Alice Springs Desert Park
The Park introduces visitors to the subtle richness of Australia's arid zone. Designed to move well beyond the boundaries of traditional zoos, botanic gardens and museums, the park has adopted a holistic habitat-based and story driven approach. Visitors can discover the desert in its entirety; the landscapes, animals and plants, and their traditional use and management by Aboriginal people.The Desert Park site covers 1300 hectares and is adjacent to the West MacDonnell National Park. The site is of significant cultural importance to the local Arrente people and includes parts of the Akngwelye artnwere and Yeperenye Altyerre (Wild Dog and Caterpillar dreaming stories). The Desert Park provides a sensitive and realistic insight into Aboriginal culture by display and interpretation of the traditional use of plants and animals. The Park includes various exhibits: The Nature Theatre; The Waterhole Exhibit; The Woodlands Habitat; and the Nocturnal House.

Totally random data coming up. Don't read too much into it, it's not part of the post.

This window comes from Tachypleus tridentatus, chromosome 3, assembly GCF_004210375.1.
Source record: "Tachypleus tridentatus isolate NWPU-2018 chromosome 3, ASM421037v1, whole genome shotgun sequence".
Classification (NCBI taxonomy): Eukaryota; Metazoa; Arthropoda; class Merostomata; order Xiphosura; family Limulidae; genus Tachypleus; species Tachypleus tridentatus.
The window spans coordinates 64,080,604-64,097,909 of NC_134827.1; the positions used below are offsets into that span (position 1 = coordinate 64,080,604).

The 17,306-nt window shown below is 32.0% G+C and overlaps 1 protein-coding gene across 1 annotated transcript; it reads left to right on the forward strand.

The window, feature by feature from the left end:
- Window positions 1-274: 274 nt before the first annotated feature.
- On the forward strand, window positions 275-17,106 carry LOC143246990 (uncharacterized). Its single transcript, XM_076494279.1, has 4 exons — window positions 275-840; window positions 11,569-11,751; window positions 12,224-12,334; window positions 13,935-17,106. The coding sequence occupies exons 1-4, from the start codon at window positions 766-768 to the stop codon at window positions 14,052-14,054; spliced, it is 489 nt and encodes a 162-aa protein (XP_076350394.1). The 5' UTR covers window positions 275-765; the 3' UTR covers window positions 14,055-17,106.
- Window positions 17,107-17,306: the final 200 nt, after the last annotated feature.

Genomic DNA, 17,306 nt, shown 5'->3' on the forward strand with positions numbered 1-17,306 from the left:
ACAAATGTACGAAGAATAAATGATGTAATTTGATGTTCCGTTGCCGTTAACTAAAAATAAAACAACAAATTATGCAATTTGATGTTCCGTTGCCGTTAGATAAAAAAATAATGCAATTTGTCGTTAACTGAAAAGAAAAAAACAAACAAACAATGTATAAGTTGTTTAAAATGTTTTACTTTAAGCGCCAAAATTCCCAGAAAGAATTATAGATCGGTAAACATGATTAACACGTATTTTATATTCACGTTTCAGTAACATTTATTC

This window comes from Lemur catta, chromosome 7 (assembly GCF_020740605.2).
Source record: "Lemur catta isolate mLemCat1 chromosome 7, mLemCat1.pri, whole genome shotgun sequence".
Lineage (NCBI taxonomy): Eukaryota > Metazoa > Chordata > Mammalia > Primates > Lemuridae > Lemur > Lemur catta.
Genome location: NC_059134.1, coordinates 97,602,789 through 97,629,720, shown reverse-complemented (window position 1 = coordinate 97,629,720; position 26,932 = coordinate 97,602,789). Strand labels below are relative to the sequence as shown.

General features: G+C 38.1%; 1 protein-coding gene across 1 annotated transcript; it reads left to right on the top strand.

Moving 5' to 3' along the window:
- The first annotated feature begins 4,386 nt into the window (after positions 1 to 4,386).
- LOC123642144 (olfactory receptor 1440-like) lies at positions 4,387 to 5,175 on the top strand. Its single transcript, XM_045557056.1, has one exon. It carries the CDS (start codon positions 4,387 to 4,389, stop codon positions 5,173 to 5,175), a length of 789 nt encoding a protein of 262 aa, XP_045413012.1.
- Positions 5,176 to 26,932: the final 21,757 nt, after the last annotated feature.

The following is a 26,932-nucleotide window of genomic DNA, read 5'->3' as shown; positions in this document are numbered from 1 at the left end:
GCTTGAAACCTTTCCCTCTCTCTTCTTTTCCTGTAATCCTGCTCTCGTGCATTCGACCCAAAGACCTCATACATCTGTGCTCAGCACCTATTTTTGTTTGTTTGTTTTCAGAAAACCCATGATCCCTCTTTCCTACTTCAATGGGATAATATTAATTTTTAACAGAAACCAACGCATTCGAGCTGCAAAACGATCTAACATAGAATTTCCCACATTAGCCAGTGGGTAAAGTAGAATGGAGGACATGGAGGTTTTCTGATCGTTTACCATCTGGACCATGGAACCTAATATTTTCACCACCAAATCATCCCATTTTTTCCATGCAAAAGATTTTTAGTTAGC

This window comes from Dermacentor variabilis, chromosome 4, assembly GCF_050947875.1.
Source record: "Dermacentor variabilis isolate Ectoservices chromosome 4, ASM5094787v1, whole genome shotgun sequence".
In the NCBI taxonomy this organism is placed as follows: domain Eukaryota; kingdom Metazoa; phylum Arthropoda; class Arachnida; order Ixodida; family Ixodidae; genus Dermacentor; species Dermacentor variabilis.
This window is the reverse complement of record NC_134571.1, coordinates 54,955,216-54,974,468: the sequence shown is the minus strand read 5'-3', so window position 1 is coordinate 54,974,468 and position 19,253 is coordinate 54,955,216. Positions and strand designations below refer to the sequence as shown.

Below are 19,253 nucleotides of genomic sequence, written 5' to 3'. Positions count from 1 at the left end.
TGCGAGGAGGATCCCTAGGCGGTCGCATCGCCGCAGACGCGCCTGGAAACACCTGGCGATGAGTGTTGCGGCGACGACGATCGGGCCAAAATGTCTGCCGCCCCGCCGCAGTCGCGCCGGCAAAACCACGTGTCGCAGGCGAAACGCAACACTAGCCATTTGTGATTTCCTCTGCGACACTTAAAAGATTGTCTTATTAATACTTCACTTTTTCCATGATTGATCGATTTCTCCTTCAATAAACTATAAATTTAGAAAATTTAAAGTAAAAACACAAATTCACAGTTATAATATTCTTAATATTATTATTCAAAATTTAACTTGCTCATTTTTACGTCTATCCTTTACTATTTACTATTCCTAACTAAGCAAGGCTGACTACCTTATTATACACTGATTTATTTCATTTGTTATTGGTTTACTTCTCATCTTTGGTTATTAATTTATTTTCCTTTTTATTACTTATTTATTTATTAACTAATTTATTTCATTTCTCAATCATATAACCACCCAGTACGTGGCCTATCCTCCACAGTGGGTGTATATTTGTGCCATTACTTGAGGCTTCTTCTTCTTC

At the Desert Park, visitors stroll through 3 carefully recreated desert habitats - Sand Country, Woodland and Desert Rivers. More than 400 species of plants have been grown to form the habitats and over 120 species of animals are displayed in landscaped exhibits. Native animals are attracted to these habitats for food and shelter and visitors can often enjoy the native life outside the enclosures. Professional guides and interpretation tell the stories of the habitats, the plants, the animals and the people in a manner which builds on more than 30,000 years of traditional Aboriginal story-telling.